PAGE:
Imatges de pÓgina

xiii. 45, 46. Now, if he offer himself for all, surely he intends that his people should improve their interest in him for all. He has taken them from all their former friends; surely, then, as an affectionate husband, he will allow his wife to be familiar in his house, and take it very ill if she hang on about others for a supply of her wants. This familiarity our Maker, our Husband, allows us, and approves of.

5. Our Lord (if I may so speak) makes very familiar with his people, and this is a sign that he would have them to be so with him. Lodge they ever so meanly, he will lodge with them : Isa. lvii. 15, “For thus saith the high and lofty One that inhabiteth eternity, whose name is holy, I dwell in the high and holy place ; with him also that is of a contrite and humble spirit, to revive the spirit of the humble, and to revive the heart of the contrite ones.” He not only gives them, but he takes from them; what provision from heaven is with them, he takes part of, though he needs nothing from them : Song v. 1, “ I am come into my garden, my sister, my spouse ; I have gathered my myrrh with my spice; I have eaten my honeycomb with my honey ; I have drunk my wine with my milk : eat, O friends, drink, yea, drink abundantly, 0 beloved !" He sometimes even will take from them what they would not part with to any but himself, and they will make bim welcome to it, as he did with Job, chap i. His sheep, asses, children, were taken from him, and little at all was left him. And if they act like themselves, they will rejoice that they have any thing, liberty, life, &c. to part with to him. But sure I am, the best of the saints can never so freely part with any thing to him, as he does to them. They should be familiar; for,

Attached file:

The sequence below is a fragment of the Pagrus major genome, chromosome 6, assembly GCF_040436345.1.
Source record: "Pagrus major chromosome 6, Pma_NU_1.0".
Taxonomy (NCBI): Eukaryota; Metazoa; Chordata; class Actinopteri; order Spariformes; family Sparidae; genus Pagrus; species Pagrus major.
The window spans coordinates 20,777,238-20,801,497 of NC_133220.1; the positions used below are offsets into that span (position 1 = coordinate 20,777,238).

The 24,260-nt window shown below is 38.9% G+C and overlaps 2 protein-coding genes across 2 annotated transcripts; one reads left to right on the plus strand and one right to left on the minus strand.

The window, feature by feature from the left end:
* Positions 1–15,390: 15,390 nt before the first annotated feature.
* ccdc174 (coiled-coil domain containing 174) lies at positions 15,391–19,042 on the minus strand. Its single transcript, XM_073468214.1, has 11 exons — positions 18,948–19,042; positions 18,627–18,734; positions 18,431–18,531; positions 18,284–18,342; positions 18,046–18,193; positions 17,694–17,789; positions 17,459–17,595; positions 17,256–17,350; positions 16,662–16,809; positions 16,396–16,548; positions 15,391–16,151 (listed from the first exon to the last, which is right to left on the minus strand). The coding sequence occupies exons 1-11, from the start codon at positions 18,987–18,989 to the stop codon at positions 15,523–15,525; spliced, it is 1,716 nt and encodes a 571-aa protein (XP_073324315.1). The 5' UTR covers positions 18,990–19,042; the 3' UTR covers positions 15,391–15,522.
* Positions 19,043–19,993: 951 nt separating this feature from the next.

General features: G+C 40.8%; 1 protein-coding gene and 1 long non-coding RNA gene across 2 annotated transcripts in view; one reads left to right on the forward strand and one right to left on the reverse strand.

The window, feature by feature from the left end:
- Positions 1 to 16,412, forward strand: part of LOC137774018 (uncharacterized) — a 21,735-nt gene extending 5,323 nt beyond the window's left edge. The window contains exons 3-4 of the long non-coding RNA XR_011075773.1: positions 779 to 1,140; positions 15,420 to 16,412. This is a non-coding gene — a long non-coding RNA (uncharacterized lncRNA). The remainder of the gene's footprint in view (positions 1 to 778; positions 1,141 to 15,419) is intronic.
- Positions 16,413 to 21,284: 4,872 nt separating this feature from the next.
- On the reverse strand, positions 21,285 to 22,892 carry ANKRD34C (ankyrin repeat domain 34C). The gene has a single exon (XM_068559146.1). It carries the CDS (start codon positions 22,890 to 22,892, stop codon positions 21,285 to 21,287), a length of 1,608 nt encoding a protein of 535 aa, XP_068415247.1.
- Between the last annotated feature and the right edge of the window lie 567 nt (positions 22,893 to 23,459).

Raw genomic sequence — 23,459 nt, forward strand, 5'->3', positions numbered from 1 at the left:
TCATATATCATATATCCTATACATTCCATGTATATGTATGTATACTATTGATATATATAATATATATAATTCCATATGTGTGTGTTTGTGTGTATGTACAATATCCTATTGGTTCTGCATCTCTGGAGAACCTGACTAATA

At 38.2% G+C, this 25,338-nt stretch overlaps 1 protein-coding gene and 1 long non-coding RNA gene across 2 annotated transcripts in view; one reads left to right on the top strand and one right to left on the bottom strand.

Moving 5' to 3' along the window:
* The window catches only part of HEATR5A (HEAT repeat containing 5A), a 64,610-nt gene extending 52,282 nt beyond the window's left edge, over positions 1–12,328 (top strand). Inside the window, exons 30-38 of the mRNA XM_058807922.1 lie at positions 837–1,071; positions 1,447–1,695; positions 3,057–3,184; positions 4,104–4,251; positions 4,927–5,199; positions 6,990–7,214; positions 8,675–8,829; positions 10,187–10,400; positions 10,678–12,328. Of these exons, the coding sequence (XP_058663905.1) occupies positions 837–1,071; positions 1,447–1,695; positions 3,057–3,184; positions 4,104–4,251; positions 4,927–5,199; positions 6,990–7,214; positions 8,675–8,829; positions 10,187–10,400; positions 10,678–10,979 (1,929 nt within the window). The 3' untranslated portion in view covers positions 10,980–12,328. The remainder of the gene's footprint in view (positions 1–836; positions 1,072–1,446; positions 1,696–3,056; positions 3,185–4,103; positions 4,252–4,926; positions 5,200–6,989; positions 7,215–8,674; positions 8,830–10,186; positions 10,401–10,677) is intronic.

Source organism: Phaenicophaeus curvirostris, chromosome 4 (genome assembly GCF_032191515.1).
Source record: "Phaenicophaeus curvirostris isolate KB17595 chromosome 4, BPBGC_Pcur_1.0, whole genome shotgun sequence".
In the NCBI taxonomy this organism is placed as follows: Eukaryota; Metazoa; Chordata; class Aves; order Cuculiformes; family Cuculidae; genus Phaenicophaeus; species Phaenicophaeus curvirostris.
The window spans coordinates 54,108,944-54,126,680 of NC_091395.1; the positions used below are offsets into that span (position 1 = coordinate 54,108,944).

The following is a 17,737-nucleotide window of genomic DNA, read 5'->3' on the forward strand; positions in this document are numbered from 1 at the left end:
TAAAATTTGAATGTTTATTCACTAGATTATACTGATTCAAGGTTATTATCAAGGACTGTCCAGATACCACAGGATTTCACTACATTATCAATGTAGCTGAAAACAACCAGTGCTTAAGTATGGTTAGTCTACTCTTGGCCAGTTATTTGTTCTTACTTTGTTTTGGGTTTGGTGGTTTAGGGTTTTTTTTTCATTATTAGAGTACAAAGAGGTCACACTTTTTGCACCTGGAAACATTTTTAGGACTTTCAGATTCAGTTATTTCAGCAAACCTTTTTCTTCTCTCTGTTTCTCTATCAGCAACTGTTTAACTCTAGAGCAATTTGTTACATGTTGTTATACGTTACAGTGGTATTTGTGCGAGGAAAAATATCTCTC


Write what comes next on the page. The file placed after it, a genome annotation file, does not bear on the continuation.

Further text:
Lastly, They who use most familiarity with the Lord, improving their claimed interest, with greatest confidence, come best speed at this throne: Matth. xv. 28, “ Then Jesus answered and said unto her, O woman, great is thy faith : be it unto thee even as thou wilt." Little faith is a narrow vessel, which brings in little from the fountain; but great faith brings in much. Whatever the Lord's people may think of their doubtings of the promises, the word of God never speaks a good word of the believer's doubts : Matth. xiv. 31, “O thou of little faith, wherefore didst thou doubt ?" Doubts are not pleasing to God, for they shew the weakness of faith, and always in less or more contain some reflections on the blood of Christ, the truth and gracious nature of God. Augustus admitted the common people with their petitions so pleasantly, that it is reported he reproved a certain person, telling him that he presented his petition to him, as if he had been giving a halfpenny to an elephant. Hamility may well consist with the confidence and full assurance of


Now, to conclude all this, ye who have taken God in Christ as your God, learn this holy art of living hy faith, claiming your interest and improving it for all your necessities. Alas! sirs, for what end have we taken God in Christ for our God, if we do not live upon him? John vi. 57, “ As the living Father hath sent me, and I live by the Father ; so he that eateth me, even he shall live by me." Why have we professed to enter into the house of God, by embracing the covenant, if we do not improve it for all we need ? Improve, then, the claimed interest for all; and particularly,